divortium

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Latin[edit]

Etymology[edit]

From divertere.

Noun[edit]

dīvortium n (genitive dīvortiī or dīvortī); second declension

  1. separation
  2. divorce

Declension[edit]

Second-declension noun (neuter).

Case Singular Plural
Nominative dīvortium dīvortia
Genitive dīvortiī
dīvortī1
dīvortiōrum
Dative dīvortiō dīvortiīs
Accusative dīvortium dīvortia
Ablative dīvortiō dīvortiīs
Vocative dīvortium dīvortia

1Found in older Latin (until the Augustan Age).

Descendants[edit]

References[edit]

  • divortium in Charlton T. Lewis and Charles Short (1879) A Latin Dictionary, Oxford: Clarendon Press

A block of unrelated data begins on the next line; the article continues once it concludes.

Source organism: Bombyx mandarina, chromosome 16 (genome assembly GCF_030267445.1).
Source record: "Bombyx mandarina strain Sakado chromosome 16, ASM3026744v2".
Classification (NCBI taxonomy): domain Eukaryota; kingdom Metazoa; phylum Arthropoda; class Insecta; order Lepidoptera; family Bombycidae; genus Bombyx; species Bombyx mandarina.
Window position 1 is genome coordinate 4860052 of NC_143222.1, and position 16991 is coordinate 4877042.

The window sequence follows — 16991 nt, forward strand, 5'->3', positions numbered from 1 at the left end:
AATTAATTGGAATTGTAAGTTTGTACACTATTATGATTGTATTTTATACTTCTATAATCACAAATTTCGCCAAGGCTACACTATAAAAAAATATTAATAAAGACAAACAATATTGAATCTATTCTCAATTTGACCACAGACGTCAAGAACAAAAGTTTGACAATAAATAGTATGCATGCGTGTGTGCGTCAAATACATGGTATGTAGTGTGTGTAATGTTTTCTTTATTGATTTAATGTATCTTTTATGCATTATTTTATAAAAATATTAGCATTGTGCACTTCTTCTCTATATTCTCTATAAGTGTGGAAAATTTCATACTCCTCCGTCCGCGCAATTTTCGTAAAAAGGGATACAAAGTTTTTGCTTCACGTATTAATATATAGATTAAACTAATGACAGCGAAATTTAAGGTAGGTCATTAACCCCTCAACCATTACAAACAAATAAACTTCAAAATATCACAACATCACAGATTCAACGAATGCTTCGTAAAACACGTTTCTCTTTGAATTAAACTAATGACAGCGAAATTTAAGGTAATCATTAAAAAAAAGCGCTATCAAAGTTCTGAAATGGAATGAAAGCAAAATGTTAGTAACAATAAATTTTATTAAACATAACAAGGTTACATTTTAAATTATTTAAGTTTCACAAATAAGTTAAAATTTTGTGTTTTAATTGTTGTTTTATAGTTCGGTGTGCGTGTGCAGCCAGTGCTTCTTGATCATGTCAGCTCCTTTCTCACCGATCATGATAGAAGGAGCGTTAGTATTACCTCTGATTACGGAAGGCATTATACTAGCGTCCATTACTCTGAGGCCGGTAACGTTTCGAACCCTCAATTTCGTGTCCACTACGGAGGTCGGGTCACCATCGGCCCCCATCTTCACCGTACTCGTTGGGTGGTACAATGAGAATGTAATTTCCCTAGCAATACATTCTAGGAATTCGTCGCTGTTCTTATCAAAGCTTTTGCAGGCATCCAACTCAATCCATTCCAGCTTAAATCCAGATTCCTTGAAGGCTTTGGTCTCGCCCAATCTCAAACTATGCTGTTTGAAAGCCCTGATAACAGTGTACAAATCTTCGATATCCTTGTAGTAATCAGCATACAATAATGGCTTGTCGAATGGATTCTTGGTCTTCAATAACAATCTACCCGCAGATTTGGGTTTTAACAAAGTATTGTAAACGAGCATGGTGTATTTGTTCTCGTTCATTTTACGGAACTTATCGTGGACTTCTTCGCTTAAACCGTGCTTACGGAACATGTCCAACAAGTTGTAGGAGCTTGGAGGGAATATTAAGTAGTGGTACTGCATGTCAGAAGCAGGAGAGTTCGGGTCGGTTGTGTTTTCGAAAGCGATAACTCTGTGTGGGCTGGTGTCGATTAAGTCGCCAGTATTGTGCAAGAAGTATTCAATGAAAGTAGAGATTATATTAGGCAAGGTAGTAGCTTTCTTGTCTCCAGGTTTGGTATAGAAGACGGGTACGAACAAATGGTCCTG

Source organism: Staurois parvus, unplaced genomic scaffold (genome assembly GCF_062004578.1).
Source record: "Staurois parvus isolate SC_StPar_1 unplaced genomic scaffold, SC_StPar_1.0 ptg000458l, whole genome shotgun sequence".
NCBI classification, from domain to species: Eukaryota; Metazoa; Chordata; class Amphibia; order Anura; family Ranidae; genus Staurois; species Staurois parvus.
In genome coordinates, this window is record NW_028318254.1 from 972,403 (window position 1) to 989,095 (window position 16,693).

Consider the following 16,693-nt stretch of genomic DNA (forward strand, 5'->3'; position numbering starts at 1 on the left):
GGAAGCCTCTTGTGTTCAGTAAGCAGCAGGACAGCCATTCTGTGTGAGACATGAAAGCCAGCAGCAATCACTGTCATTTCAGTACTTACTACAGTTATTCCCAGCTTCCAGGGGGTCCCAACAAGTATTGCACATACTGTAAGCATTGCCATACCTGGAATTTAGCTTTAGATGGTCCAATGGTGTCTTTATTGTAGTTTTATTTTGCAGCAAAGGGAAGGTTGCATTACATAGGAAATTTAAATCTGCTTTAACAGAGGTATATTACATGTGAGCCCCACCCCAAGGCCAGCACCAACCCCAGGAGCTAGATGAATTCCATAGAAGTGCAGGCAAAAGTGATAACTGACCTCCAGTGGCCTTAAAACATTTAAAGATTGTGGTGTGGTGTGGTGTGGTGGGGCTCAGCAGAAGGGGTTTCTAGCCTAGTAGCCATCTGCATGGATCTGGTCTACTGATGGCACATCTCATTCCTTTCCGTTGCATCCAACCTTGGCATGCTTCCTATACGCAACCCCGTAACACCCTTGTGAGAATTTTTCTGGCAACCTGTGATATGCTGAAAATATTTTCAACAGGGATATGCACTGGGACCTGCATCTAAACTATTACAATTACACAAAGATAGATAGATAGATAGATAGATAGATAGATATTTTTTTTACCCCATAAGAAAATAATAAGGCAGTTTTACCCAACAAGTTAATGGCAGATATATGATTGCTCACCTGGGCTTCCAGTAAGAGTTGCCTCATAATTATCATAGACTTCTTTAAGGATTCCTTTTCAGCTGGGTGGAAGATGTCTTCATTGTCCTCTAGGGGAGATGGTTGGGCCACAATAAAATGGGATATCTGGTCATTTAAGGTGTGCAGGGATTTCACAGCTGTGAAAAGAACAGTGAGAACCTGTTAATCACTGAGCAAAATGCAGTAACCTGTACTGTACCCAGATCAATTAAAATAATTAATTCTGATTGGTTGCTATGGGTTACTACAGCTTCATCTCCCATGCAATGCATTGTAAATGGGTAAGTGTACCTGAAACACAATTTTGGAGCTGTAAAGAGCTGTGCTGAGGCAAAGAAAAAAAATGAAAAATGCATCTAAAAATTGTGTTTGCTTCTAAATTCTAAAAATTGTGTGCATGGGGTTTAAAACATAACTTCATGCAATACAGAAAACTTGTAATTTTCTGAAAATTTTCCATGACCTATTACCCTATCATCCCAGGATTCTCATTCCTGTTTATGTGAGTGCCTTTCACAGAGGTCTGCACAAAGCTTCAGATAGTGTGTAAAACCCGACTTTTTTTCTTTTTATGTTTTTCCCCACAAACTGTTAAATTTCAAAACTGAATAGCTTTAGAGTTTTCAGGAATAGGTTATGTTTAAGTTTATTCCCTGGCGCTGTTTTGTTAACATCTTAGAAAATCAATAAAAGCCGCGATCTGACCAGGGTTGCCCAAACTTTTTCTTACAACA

• divortium in Charlton T. Lewis (1891) An Elementary Latin Dictionary, New York: Harper & Brothers
  • divortium in Gaffiot, Félix (1934) Dictionnaire Illustré Latin-Français, Hachette
  • Carl Meissner; Henry William Auden (1894) Latin Phrase-Book[1], London: Macmillan and Co.
    • to separate from, divorce (of the man): divortium facere cum uxore
  • divortium in Harry Thurston Peck, editor (1898) Harper's Dictionary of Classical Antiquities, New York: Harper & Brothers
  • divortium in William Smith et al., editor (1890) A Dictionary of Greek and Roman Antiquities, London: William Wayte. G. E. Marindin